Michael Hendryx:  Yes, I did not include in my study either the costs or the benefits of burning coal.   I focused only on costs and benefits of mining.


Regarding climate change, we know that coal is the biggest source of C02.   To address climate change, we need to reduce our dependence on coal.   Governments in the US and globally are moving to tighter restrictions on emissions and this could, possibly, have a large impact on reducing coal demand.   (Personally I doubt we are ready to get serious about climate change around the world, but we might.)   If coal demand goes down, that is just one more reason to start to work now on developing an economy that doesn’t rely on it.


[Comment From Lance Houser ]

In response to Jamie: If not from mining, than definently from the cleaning process. The recent coal ash spill in Tennessee was about 100 times more polluting than the Exxon-Valdez incident. Another question: What advice do you have for college students that would like to get involved in research on coal mining and it’s effects, be it health, social or environmentally?


Michael Hendryx:  Find faculty mentors with similar interests, study the basic sciences, and get involved in local communities.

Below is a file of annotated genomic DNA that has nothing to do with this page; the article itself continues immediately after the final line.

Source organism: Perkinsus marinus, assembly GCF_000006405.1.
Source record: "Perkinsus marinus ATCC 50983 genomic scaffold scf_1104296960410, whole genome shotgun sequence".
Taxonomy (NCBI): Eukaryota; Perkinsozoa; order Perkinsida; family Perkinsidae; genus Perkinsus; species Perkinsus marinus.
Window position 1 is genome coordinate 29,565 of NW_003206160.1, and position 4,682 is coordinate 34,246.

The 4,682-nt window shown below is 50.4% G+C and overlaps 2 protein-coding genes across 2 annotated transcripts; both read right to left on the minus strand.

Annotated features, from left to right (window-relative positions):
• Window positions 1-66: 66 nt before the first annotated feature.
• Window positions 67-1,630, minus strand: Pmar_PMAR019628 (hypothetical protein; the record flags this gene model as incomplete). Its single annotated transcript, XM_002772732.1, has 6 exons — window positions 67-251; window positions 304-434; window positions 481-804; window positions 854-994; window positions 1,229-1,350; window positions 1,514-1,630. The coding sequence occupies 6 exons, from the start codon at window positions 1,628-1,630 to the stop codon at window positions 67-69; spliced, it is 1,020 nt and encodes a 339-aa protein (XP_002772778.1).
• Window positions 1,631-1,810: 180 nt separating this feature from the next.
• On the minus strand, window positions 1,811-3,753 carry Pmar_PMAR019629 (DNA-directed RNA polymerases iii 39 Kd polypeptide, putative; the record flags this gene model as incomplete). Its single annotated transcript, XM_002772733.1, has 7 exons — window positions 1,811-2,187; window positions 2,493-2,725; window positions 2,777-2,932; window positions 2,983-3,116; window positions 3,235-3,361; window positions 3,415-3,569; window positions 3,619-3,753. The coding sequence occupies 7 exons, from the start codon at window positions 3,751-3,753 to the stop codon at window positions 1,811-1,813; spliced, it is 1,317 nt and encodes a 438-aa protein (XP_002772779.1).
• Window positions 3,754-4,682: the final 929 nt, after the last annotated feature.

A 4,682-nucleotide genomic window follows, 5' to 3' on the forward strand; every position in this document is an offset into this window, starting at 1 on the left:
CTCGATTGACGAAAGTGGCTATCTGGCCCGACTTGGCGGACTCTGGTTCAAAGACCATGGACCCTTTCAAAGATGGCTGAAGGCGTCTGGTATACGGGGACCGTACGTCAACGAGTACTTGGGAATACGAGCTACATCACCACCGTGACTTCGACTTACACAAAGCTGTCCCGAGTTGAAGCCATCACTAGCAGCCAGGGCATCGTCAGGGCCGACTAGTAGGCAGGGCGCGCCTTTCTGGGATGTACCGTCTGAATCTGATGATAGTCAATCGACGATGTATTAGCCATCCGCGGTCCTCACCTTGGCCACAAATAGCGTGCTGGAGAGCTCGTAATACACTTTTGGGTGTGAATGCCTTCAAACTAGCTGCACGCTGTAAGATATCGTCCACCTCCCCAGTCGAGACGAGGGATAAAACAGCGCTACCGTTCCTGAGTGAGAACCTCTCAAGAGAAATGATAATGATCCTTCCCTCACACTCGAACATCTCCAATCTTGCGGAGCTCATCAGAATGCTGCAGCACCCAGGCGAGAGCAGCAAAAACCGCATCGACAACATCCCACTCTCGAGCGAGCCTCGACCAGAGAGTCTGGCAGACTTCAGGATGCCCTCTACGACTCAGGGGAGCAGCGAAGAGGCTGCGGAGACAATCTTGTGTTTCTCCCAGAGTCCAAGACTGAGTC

[Comment From Arcadian ]

Would not the current impact we are seeing from Coal slurry, particularly that pumped underground be considered a pollutant effect of Coal mining?


Michael Hendryx:  Yes.   ALthough I think slurry held in surface impoundments is also very important, and think maybe the recent focus on underground injection might be too limiting.


[Comment From Azure ]

what is the viability of wind farms in the coalfields of WV?


Michael Hendryx:  I’ve heard mixed opinions about that.   Some people think it could be very important.   But others doubt that wind is sufficient in many WV places to be a viable alternative.   There is also the problem of getting the electricity generated from wind into the grid, which can be expensive and destructive of land.   I’m not an expert on wind energy, but my impression is that it could be an alternative in some places, but probably not a complete solution.